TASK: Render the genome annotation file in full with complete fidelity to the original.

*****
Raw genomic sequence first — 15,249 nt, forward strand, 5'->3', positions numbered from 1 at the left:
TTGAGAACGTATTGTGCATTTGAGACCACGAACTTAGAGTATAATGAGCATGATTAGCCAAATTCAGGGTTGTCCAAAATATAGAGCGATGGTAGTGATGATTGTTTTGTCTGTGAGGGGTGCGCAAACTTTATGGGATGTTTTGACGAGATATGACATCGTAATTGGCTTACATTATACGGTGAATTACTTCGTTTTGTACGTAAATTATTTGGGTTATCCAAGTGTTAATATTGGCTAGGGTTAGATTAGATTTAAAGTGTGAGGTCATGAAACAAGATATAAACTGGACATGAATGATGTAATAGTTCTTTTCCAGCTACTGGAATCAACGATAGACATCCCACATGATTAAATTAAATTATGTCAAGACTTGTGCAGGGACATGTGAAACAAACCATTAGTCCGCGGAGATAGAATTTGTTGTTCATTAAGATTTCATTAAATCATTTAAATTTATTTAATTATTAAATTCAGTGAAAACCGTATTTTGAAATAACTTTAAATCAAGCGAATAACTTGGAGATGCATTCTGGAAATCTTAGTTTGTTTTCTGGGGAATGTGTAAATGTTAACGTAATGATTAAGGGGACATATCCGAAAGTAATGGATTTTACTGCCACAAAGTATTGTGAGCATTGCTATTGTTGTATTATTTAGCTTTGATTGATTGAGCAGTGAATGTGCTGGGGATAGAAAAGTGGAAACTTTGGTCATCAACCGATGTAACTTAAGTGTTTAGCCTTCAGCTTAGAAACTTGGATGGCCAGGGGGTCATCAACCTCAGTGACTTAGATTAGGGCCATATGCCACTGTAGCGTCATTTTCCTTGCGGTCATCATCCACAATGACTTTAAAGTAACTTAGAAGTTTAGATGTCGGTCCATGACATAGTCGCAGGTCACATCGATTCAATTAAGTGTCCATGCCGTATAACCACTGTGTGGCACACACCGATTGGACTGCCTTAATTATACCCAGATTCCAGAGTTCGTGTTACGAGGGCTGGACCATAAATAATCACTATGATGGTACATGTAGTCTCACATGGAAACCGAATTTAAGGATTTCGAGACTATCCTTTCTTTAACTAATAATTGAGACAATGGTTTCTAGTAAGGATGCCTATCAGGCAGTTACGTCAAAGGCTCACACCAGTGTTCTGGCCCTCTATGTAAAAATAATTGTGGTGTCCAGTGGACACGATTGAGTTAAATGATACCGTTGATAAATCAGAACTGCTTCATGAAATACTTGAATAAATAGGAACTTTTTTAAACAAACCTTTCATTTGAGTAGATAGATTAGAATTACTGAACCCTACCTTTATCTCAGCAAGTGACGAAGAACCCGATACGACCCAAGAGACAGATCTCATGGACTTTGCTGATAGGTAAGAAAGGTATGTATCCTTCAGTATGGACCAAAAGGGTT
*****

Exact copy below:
Raw genomic sequence first — 15,249 nt, forward strand, 5'->3', positions numbered from 1 at the left:
TTGAGAACGTATTGTGCATTTGAGACCACGAACTTAGAGTATAATGAGCATGATTAGCCAAATTCAGGGTTGTCCAAAATATAGAGCGATGGTAGTGATGATTGTTTTGTCTGTGAGGGGTGCGCAAACTTTATGGGATGTTTTGACGAGATATGACATCGTAATTGGCTTACATTATACGGTGAATTACTTCGTTTTGTACGTAAATTATTTGGGTTATCCAAGTGTTAATATTGGCTAGGGTTAGATTAGATTTAAAGTGTGAGGTCATGAAACAAGATATAAACTGGACATGAATGATGTAATAGTTCTTTTCCAGCTACTGGAATCAACGATAGACATCCCACATGATTAAATTAAATTATGTCAAGACTTGTGCAGGGACATGTGAAACAAACCATTAGTCCGCGGAGATAGAATTTGTTGTTCATTAAGATTTCATTAAATCATTTAAATTTATTTAATTATTAAATTCAGTGAAAACCGTATTTTGAAATAACTTTAAATCAAGCGAATAACTTGGAGATGCATTCTGGAAATCTTAGTTTGTTTTCTGGGGAATGTGTAAATGTTAACGTAATGATTAAGGGGACATATCCGAAAGTAATGGATTTTACTGCCACAAAGTATTGTGAGCATTGCTATTGTTGTATTATTTAGCTTTGATTGATTGAGCAGTGAATGTGCTGGGGATAGAAAAGTGGAAACTTTGGTCATCAACCGATGTAACTTAAGTGTTTAGCCTTCAGCTTAGAAACTTGGATGGCCAGGGGGTCATCAACCTCAGTGACTTAGATTAGGGCCATATGCCACTGTAGCGTCATTTTCCTTGCGGTCATCATCCACAATGACTTTAAAGTAACTTAGAAGTTTAGATGTCGGTCCATGACATAGTCGCAGGTCACATCGATTCAATTAAGTGTCCATGCCGTATAACCACTGTGTGGCACACACCGATTGGACTGCCTTAATTATACCCAGATTCCAGAGTTCGTGTTACGAGGGCTGGACCATAAATAATCACTATGATGGTACATGTAGTCTCACATGGAAACCGAATTTAAGGATTTCGAGACTATCCTTTCTTTAACTAATAATTGAGACAATGGTTTCTAGTAAGGATGCCTATCAGGCAGTTACGTCAAAGGCTCACACCAGTGTTCTGGCCCTCTATGTAAAAATAATTGTGGTGTCCAGTGGACACGATTGAGTTAAATGATACCGTTGATAAATCAGAACTGCTTCATGAAATACTTGAATAAATAGGAACTTTTTTAAACAAACCTTTCATTTGAGTAGATAGATTAGAATTACTGAACCCTACCTTTATCTCAGCAAGTGACGAAGAACCCGATACGACCCAAGAGACAGATCTCATGGACTTTGCTGATAGGTAAGAAAGGTATGTATCCTTCAGTATGGACCAAAAGGGTT